Since February, when the government launched a website to provide a window on the federal stimulus package, critics have been calling for a makeover.
Now they have one.
The site, unveiled today by the Recovery Accountability and Transparency Board, was revamped through the use of $9.5 million in stimulus funds. It provides easier-to-use tools, such as a ZIP Code search that shows stimulus projects in specific communities. The government also has set up a toll-free hot line (1-877-FWA-DESK) for reporting fraud, waste and abuse.
“This is definitely a step in the right direction,” said Craig Jennings, a policy analyst at OMB Watch, a nonprofit government watchdog group.
Still, the Obama administration has a ways to go to complete transparency, Jennings said. The site, Recovery.gov, does not include complete data on recipients of stimulus money, and users face significant hurdles to accessing the information that is available.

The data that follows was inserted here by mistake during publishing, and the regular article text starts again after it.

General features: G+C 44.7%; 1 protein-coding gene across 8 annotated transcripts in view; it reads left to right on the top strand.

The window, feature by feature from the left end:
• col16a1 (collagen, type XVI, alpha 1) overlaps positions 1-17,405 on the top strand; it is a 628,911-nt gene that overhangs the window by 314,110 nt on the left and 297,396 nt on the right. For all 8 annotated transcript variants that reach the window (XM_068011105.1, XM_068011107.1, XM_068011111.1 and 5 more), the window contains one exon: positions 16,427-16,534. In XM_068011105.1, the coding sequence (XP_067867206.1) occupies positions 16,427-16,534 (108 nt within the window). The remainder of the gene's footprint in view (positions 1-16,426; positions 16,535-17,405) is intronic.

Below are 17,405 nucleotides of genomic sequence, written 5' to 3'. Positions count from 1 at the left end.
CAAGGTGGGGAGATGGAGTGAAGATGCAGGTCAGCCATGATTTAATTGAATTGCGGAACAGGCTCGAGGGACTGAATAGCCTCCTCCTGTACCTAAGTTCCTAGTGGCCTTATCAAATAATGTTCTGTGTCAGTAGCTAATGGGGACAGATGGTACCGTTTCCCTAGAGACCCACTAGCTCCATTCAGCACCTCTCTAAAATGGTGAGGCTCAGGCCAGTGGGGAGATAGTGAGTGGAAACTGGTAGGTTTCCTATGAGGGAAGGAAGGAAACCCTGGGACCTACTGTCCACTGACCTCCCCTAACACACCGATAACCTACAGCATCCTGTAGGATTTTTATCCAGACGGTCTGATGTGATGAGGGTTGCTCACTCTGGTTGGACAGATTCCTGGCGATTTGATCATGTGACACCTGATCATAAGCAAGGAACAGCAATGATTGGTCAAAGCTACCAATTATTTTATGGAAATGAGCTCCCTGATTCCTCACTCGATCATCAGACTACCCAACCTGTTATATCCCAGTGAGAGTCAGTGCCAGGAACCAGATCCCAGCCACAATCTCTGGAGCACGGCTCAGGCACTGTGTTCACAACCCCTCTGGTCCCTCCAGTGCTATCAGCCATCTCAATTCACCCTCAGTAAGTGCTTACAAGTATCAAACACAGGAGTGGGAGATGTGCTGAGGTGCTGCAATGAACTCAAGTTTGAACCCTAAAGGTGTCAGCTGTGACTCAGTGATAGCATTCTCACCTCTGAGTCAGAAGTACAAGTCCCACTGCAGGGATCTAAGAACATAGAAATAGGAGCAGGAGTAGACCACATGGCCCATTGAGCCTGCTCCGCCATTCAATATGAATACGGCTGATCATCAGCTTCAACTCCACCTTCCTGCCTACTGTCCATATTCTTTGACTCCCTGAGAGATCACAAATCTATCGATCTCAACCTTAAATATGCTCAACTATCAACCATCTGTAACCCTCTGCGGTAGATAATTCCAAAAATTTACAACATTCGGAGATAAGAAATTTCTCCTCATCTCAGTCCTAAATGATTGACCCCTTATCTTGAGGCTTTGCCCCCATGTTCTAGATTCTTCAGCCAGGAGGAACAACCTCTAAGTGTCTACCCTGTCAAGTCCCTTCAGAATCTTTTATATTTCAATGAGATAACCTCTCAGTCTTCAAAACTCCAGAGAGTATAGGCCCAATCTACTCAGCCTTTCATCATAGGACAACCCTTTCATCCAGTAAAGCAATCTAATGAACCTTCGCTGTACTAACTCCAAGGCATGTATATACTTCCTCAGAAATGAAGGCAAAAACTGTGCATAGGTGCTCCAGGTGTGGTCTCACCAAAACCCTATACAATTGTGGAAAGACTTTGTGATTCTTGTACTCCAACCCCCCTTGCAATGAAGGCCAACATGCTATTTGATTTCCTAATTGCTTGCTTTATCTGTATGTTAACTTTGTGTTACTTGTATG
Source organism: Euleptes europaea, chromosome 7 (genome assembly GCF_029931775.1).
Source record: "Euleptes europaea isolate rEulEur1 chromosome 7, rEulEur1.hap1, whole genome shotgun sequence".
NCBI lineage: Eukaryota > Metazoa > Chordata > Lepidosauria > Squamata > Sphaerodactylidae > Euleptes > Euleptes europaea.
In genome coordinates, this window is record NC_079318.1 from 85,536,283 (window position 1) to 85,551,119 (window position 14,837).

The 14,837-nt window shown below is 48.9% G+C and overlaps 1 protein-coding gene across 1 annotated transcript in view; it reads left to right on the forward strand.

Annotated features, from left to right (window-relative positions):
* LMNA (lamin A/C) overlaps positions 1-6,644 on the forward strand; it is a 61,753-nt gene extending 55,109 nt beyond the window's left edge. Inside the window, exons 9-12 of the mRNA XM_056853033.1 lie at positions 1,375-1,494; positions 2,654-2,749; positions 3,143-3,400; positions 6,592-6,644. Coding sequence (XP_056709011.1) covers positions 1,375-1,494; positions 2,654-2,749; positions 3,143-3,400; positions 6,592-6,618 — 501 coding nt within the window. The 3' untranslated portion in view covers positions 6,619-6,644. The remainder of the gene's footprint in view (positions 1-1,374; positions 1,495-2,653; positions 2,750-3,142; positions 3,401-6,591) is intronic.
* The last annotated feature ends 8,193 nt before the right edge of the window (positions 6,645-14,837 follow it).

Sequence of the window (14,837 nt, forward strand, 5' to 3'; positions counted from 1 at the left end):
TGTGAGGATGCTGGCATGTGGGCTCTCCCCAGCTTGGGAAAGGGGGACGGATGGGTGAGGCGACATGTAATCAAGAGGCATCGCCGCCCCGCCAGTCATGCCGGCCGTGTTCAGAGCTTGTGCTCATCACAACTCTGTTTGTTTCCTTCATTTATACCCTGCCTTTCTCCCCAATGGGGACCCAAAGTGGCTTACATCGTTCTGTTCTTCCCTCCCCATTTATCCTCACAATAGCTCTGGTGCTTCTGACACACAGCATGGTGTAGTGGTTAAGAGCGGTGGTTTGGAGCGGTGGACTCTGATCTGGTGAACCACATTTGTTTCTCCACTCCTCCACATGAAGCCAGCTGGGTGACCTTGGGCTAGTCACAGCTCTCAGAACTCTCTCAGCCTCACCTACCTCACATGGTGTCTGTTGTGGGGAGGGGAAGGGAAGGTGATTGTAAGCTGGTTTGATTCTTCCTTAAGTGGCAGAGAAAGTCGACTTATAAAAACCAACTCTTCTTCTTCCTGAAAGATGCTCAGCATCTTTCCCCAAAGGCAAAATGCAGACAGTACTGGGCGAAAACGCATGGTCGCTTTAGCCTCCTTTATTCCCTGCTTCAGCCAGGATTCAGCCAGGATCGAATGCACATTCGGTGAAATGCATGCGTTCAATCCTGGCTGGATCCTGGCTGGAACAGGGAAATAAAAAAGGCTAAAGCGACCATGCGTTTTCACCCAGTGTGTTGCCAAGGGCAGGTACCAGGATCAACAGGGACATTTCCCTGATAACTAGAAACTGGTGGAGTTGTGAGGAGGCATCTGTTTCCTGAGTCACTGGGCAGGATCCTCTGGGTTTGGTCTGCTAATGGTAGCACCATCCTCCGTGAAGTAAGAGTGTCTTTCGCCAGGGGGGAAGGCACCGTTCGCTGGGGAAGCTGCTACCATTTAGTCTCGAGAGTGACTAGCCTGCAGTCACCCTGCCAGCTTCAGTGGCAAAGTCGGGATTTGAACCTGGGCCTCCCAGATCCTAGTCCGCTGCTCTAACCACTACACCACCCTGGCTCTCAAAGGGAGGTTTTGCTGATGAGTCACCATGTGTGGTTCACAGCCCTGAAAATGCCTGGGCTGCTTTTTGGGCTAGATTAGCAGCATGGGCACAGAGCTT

“It’s more of a nose job than a face lift,” Jennings said. “You need to put these data in a simple text format that people can download and use in Excel.”
Cheryl Arvidson, a spokeswoman for the recovery board, said that Web developers were working to create better downloadable features, but that it was hard to judge ease of use while much of the data has yet to be posted.
The government is set to release comprehensive data about recipient contracts on Oct. 15 and will post grant and loan information Oct. 30.
“This is a transformative website for the government, and we expect it to get better,” Arvidson said.
The board on Monday also unveiled an account on Twitter (RecoveryDotGov) and a You Tube video featuring Chairman Earl Devaney speaking directly to the public.
Gabriela Schneider -- a spokeswoman for the Sunlight Foundation, a nonpartisan group that advocates political transparency -- said that a revised map that contains more detailed information on agency spending is a “real positive move” but that more work remained.
“We’re hoping that this is not the final version and that they are open to a creative process going forward,” Schneider said.